国際交流基金 The Japan Foundation Performing Arts Network Japan

New Plays 日本の新作戯曲

Sep. 12, 2011
Hikky Cancun Tornado



Hikky Cancun Tornado
Hideto Iwai

This is the inaugural work of the theater company “hi-bye” by the company’s leader, playwright, director and actor Hideto Iwai. It is based on his personal experiences of Iwai during the period of his life when he was a stay-at-home recluse. With a comical touch, it depicts the daily lives of Tomio Morita, a stay-at-home youth who longs to be a pro wrestler, his mother and younger sister Aya as Tomio struggles to get out into the world again, helped in part by members of an organization that aids young stay-at-homes in the process of becoming independent. The minimal set includes little more than a table and chairs and serves to represent the Morita family’s living room, the office of the support organization for stay-at-homes and other settings.

hi-bye Hikky Cancun Tornado (2009)
Photo: Izumi Iwai
Data :
Premiere: 2003 (synopsis from the 2010 version)
Length: 1 hr. 20 min.
Acts/scenes: 1 act, 11scenes
Cast: 6 (3 men (one in voice only), 3 women)

Tomio’s mother is at a public phone talking to her husband, who lives apart from the family. She learns about an “independence assistance” organization that sends social workers on home visits to help in the process of returning stay-at-homes to self-reliance and overcoming their fear of the outside world.

The scene changes to the living room of the Morita home. Tomio and his sister Aya are practicing pro wrestling moves on each other. The doorbell rings. Appearing nervous, Tomio goes to the door off-stage and we hear a verbal exchange as he receives a package from the postman.
 Looking stressed by this encounter, Tomio returns to the room, only to have the doorbell ring again. This time Aya goes to the door. It is their mother returning home. Going to the door to deal with callers is being used as a task to help in Tomio’s social rehabilitation, and he is given a reward of 500 yen every time he completes the task. Aya tells their mother that Tomio successfully received a package from the postman, and hearing this their mother puts 500 yen in his reward envelope. It’s an everyday scene in the Morita home.

The mother visits the “independence assistance” organization and is met by a young man named Keiichi who explains that he himself was a stay-at-home for eight years and is now a member of the organization’s staff. The mother asks him about the process of rehabilitating a stay-at-home but Keiichi avoids answering. Insisting that he wants to meet Tomio, the mother takes Keiichi to their home.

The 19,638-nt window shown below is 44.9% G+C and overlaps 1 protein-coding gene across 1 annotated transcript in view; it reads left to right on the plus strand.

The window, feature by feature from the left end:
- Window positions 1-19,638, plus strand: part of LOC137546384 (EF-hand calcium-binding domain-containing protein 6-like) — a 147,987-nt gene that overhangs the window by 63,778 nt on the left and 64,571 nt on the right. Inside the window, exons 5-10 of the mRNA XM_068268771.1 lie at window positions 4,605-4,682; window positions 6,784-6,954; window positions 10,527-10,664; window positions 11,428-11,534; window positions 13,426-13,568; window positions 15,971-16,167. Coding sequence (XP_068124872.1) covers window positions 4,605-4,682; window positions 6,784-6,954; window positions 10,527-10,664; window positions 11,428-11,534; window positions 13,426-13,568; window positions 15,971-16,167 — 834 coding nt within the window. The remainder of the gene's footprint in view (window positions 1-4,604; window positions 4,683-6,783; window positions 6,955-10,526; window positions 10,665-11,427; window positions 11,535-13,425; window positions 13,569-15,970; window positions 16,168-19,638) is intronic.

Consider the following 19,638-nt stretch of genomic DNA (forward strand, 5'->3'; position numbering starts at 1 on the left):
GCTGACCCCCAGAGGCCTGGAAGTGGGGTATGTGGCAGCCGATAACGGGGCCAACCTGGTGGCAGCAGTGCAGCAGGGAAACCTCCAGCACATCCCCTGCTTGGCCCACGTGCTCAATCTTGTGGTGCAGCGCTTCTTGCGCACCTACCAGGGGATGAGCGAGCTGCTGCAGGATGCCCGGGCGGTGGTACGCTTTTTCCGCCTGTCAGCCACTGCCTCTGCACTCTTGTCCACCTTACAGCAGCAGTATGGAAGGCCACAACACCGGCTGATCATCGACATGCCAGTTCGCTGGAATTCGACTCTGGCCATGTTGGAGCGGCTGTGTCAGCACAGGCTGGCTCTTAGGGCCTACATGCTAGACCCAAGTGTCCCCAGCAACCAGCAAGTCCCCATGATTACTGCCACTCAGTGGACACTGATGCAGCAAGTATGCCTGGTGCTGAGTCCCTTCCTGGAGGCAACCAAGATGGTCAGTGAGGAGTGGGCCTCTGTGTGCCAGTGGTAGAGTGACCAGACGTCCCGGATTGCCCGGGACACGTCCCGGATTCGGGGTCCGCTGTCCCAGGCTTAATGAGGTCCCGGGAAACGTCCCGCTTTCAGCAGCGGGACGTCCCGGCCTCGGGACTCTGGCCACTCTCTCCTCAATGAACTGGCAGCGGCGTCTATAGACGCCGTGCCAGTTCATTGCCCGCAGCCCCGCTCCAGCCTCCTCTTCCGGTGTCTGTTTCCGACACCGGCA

In the Morita living room, Aya is telling Tomio that she has found a boyfriend. This makes Tomio feel lonely and he starts to pick a fight, demanding to know where the pro wrestling video he lent Aya is. Soon the conversation has shifted to a Mexican pro wrestling organization called Lucha Libre and, in a good mood once again, Tomio puts on a pro wrestling costume and struts it in front of Aya.

Suddenly the Mother comes home, bringing Keiichi with no prior announcement. Startled, Tomio throws Aya aside as he runs to the haven of his own room. Aya scolds her mother for deciding such an important thing by herself without consulting Tomio. The mother starts voicing her fears about Tomio’s future and the current state of the family, and eventually both she and Aya are in tears. While mother and daughter quarrel, we hear laughter and other sounds coming from Tomio’s room.

The next morning. Having found a mutual interest in pro wrestling, Tomio and Keiichi announce that they have formed a tag team. Tomio goes on to make the ridiculous suggestion that Keiichi for a team with Aya (start dating). Aya will have absolutely nothing to do with that proposition.

Meanwhile the Mother has gone to the assistance organization’s office again. She is met by one of the female staff members named Kaori Kuriki. The mother asks her to come and get Keiichi out of their house. Kuroki explains that Keiichi not one of their staff but a patient with a syndrome known as “stay-at-home nest jumping,” characterized by an ability to adapt to any environment immediately and make it his habitat. Kuroki goes on to say that she has a rehabilitation method that she thinks will work well with Tomio.